Prior's prose is light and lovely indeed. The story is told from alternating points of view, switching back and forth between Dan and Ellie. And it unfolds in a leisurely and natural manner, as these two individuals' rather small and isolated worlds expand to make room for more than they thought. I was quickly enchanted with both of them. Dan's observations on the natural world and the craft of making harps are beautiful. It is clear that Dan is somewhere on the spectrum, but that is never the point of anything. I so appreciated this treatment and how unfussily his character was presented. Ellie never comments on what some might term his quirks. He is just Dan. And she is Ellie, the Exmoor Housewife, as she dubs herself. Dan's obviously uncomfortable overtures of friendship are incredibly endearing because he wants to interact with her when he does not want to interact with most people.
By and large, Hazel Prior's writing is lyrical and very suited to this quiet, gentle tale. I did, at times, find Dan's portrayal to be a bit too childlike, for want of a better term, in that he seemed to waver back and forth between coming across as well-versed in the ways of adult relationships and simultaneously as utterly innocent. It felt frustratingly uncertain, and I did long for a bit more clarity in that regard. I understand that the author may not have wanted to make much of it, and I would be fine with that except a romantic relationship does develop, and so it did seem pertinent to the reader's comprehension of Dan's character. I also felt the final crisis was telegraphed a bit too strongly, wrapped up a bit too easily, and that Ellie came off as more of a damsel in distress than I believe she ever would be. That said, this is such a sweet story and absolutely worth your time. I very much wanted to see it (and them) through to the end, and I am looking forward to future books from Hazel Prior and to revisiting this one.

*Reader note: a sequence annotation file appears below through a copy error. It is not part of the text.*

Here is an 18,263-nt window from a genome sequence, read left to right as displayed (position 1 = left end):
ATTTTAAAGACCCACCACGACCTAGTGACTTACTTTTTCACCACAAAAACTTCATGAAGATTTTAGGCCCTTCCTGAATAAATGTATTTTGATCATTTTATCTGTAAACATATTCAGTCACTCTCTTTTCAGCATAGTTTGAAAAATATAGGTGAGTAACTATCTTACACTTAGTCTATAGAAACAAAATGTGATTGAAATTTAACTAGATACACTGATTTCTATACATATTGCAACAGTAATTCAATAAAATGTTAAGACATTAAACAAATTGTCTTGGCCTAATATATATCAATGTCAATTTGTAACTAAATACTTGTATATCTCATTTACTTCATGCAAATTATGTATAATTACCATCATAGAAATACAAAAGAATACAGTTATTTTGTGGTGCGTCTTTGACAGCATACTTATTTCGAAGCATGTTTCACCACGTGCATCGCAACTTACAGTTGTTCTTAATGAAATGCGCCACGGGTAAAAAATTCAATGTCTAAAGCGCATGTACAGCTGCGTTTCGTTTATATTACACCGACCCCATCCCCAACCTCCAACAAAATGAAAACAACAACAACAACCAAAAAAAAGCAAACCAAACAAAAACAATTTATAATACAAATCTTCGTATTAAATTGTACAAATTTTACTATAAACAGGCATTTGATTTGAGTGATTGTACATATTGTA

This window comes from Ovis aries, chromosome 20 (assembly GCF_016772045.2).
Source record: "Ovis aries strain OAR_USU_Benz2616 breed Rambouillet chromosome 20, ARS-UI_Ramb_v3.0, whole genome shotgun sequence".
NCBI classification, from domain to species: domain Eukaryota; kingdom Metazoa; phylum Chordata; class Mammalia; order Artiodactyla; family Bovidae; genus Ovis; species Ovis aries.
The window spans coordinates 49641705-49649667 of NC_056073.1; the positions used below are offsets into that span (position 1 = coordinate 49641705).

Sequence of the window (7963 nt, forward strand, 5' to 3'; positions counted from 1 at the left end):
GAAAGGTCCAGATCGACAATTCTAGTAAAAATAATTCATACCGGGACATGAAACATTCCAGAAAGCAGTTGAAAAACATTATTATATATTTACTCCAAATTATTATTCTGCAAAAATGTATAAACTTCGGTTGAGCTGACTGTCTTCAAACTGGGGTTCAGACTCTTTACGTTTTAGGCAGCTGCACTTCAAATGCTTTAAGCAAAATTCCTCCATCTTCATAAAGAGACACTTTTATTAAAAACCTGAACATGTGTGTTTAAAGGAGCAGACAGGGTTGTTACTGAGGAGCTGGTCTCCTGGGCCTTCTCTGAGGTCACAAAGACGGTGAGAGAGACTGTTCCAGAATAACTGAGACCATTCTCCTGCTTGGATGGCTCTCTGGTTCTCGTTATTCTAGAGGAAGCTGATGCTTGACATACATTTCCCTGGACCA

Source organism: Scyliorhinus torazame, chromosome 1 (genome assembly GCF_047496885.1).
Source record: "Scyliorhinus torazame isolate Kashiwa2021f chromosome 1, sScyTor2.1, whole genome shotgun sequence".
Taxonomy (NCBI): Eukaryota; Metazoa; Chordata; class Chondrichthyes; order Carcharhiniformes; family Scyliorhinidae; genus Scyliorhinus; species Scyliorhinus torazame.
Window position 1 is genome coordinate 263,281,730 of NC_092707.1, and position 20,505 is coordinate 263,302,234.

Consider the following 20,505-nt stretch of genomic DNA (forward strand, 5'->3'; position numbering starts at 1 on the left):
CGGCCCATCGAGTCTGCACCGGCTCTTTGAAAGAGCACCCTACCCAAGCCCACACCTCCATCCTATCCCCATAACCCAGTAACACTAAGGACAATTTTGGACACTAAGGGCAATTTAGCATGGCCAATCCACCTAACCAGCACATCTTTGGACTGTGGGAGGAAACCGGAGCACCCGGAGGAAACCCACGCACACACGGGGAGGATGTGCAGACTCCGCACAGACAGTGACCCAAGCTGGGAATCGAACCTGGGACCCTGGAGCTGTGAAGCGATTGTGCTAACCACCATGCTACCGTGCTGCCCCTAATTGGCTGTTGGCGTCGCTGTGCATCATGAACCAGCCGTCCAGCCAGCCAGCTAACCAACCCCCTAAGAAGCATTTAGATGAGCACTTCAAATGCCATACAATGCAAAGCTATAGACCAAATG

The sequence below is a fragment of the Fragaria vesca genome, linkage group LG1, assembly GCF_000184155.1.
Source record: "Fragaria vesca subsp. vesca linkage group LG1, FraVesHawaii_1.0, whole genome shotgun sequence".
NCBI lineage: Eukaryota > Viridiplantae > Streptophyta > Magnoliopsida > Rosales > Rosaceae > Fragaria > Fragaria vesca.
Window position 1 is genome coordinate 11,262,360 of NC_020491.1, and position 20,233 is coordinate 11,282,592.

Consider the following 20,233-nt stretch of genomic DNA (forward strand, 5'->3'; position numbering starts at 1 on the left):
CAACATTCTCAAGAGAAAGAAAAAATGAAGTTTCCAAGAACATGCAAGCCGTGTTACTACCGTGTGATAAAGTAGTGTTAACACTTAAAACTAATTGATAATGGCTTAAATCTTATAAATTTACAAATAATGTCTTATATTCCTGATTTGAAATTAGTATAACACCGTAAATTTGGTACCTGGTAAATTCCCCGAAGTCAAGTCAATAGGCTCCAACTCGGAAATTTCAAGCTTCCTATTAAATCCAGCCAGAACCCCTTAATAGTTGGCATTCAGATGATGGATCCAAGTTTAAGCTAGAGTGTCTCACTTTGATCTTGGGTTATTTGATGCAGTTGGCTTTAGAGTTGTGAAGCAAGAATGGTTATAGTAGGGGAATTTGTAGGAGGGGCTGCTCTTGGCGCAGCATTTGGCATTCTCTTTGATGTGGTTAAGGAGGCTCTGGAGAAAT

People say that certain sounds can melt a heart of stone. If there is anyone who has that sort of a heart―which I doubt (as far as I am aware hearts are made of fibrous materials, fluid sacs and pumping mechanisms)―if anyone does have a heart composed of granite or flint and therefore not at all prone to melting but just conceivably meltable when exposed to very beautiful sounds, then the sounds made by my cherrywood harp, I am confident, would do it. However, I had a feeling the heart of Ellie the Exmoor Housewife was completely lacking in stony components. I had a feeling it was made of much softer stuff.
ABOUT HAZEL PRIOR
Hazel Prior is a professional concert harpist and debut novelist originally from Oxford. She has toured extensively with musical groups and has played at festivals and theaters around the world. Though her life has largely revolved around her music career, Prior always dreamed of becoming a writer. After submitting a short story to a magazine contest and winning first prize, her dream became reality, leading her to write her shining gem of a first novel.
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BUY THE BOOK
To celebrate the book's release tomorrow, Berkley has kindly offered up a copy to one lucky reader. The giveaway is open to U.S. and Canada addresses and will run through Tuesday, August 13th. To enter, simply fill out the Rafflecopter. Good luck and happy reading!
This sounds like a lovely book! I'd love to be entered to win it. Thanks for the chance.ReplyDelete
I wanted to have kids before I turned 40.ReplyDelete
"What's one item on your before your turn 40 bucket list?" To visit Paris!ReplyDelete